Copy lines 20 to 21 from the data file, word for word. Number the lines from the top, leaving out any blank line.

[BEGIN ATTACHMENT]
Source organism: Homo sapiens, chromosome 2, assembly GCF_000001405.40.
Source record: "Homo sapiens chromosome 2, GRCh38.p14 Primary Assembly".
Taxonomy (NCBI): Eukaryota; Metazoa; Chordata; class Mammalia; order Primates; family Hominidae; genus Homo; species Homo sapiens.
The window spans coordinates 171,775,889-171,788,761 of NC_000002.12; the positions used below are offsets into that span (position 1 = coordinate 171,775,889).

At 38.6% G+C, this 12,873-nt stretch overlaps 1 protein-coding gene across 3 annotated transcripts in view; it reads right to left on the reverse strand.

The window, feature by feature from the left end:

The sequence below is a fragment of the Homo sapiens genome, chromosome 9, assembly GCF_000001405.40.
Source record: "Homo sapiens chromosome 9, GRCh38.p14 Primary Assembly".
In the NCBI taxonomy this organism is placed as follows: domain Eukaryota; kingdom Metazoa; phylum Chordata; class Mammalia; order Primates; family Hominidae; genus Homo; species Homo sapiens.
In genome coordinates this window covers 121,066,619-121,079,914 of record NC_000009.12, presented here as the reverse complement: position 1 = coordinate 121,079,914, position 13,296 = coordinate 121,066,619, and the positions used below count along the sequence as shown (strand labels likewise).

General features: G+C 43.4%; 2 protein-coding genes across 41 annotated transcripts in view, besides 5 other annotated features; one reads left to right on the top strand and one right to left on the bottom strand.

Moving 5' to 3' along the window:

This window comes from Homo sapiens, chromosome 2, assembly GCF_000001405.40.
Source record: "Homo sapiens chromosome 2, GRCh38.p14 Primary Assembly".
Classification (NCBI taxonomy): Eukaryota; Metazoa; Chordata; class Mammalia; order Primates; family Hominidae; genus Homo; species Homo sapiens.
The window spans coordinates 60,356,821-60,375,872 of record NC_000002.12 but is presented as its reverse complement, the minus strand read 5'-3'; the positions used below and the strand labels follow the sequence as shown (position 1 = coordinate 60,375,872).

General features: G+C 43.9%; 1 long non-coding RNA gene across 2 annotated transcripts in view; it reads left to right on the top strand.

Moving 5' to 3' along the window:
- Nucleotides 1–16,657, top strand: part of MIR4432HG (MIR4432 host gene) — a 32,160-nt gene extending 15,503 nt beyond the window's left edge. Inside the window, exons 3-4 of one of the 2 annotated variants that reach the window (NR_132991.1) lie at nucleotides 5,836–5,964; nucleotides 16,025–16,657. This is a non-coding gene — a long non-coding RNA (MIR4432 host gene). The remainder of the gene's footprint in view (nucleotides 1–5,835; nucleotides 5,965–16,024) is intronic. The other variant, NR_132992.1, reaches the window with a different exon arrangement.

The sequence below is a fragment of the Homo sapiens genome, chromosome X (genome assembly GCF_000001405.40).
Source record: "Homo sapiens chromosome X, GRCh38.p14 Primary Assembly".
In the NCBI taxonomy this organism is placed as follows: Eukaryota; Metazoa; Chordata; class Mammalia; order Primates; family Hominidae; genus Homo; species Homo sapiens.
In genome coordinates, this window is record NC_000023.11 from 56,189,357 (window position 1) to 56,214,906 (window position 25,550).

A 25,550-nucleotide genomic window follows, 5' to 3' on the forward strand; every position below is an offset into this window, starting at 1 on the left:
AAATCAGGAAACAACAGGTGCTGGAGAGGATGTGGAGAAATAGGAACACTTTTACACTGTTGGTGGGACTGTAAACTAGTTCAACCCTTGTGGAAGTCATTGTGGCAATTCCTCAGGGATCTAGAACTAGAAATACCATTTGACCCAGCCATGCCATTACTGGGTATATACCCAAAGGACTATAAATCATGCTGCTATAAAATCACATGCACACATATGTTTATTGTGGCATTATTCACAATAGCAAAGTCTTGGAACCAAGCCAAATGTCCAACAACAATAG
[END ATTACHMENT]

The sequence below is a fragment of the Homo sapiens genome, chromosome X (genome assembly GCF_000001405.40).
Source record: "Homo sapiens chromosome X, GRCh38.p14 Primary Assembly".